Belarus has a longstanding history of undermining press freedom. In 2018, the government had tightened its grip over internet media outlets through modifications to media regulations. Belarusian authorities recently redirected a plane bound for Lithuania based on a false bomb threat in order to arrest Raman Pratasevich, a journalist who had been put on a terrorist watch list due to his involvement in anti-government protests. Owing to the severe crackdown on journalists, Reporters Without Borders labelled Belarus the worst European country for press freedom, while the World Press Freedom Index ranked Belarus 158th out of 180 countries in its 2021 report. According to the Belarusian Association of Journalists, around 400 journalists have been detained by authorities between August 2020 and March 2021 with varied accounts of abuse and ill-treatment. This new media law is yet another stride towards strangling the country’s free speech and expression, which would have a ripple effect on the ongoing rallies against election rigging.

The international community should be concerned about Belarus’s violent persecution of journalists’ fundamental human rights. Despite being a signatory to the ICCPR, Belarus has frequently failed to meet its international commitments, setting a troubling precedent for the international community. As revealed by Amnesty International’s investigation on the usage of Pegasus software by several governments to spy on political opponents, governments all across the world have attempted to silence dissenting opinions time and again. If the world continues to ignore Belarus’s plight, it may set a precedent for other countries to quash opposition to the same extent.

The consequence of this new rule on Belarusian journalistic freedom has already been apparent. A government decree resulted in the shutdown of Tut.by., a leading independent web portal, on June 12. Furthermore, the government has also begun a string of investigations on the offices of various media companies. During the month of July, the Belarusian Association of Journalists reported that 64 raids were carried out in just a matter of ten days.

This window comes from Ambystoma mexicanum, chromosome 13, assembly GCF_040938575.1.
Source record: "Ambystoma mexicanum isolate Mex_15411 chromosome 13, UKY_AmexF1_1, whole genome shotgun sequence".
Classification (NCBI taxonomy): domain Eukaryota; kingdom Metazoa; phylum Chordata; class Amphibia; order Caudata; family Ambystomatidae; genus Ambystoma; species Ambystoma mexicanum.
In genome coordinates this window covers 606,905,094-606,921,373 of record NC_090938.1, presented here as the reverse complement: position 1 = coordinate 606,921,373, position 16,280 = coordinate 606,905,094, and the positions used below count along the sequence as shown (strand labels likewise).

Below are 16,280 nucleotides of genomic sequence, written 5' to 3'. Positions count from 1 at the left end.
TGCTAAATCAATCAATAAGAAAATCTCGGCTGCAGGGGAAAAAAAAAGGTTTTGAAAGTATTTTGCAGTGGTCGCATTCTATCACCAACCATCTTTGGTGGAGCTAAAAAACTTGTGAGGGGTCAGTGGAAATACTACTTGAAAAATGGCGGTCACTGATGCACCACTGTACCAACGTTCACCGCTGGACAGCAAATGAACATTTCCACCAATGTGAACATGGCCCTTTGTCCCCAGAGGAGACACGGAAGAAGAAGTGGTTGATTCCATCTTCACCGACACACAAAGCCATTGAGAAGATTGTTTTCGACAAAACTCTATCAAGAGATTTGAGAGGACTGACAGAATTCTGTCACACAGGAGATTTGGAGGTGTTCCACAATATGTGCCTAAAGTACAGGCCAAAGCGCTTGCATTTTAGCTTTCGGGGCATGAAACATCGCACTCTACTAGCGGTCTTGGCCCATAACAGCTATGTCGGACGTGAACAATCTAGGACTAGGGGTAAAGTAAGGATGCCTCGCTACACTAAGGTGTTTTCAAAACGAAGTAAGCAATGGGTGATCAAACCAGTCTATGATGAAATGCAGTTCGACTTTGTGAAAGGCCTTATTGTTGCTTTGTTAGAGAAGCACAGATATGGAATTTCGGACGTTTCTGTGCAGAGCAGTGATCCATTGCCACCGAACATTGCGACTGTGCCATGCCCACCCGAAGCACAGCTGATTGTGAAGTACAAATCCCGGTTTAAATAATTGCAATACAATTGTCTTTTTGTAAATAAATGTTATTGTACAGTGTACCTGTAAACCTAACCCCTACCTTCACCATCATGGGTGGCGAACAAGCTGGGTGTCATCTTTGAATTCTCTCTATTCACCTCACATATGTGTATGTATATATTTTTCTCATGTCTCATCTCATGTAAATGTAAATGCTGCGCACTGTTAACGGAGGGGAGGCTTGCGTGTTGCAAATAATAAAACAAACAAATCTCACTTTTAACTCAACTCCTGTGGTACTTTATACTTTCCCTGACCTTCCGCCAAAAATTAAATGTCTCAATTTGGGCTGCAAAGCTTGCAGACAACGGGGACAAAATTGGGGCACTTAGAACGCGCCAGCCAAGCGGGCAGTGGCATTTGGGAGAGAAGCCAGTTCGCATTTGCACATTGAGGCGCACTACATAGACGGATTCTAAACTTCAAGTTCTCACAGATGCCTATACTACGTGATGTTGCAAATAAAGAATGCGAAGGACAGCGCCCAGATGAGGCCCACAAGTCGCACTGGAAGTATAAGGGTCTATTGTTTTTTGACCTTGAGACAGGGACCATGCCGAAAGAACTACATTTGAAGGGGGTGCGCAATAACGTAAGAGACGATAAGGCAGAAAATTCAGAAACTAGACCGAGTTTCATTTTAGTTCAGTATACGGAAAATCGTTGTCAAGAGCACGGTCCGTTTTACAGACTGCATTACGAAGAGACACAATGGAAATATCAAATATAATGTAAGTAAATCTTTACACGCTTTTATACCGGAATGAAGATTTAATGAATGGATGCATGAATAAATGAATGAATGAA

The international community should exert pressure on the Belarusian Government to reinstate civil rights, particularly media and speech freedom. The European Union has already taken a progressive step by slapping a plethora of trade sanctions on petroleum products, potassium chloride, and tobacco manufacturing items. Belarus’s access to financial markets has also been curtailed by the European Union. The Economic penalties may contribute to the restoration of civil freedoms as the economy is one of the country’s main cornerstones. These sanctions, which are aimed at limiting Belarus’s trade, would put pressure on the country’s current leadership to stop violating human rights.

 

* Astha Bhattacharya is an undergraduate student at National Law University, Odisha. Her research interest includes International Law and Human Rights Discourse.

 

Photos

“Free Belarus Now” by englishpen is licensed under CC BY-NC-SA 2.0

“Protest in October Square on 12 September against the rigged parliamentary elections” by Marco Fieber | ostblog.org is licensed under CC BY-NC-ND 2.0

“File:2020 Belarusian protests — Minsk, 23 August p0061.jpg” by Homoatrox is licensed under CC BY-SA 3.0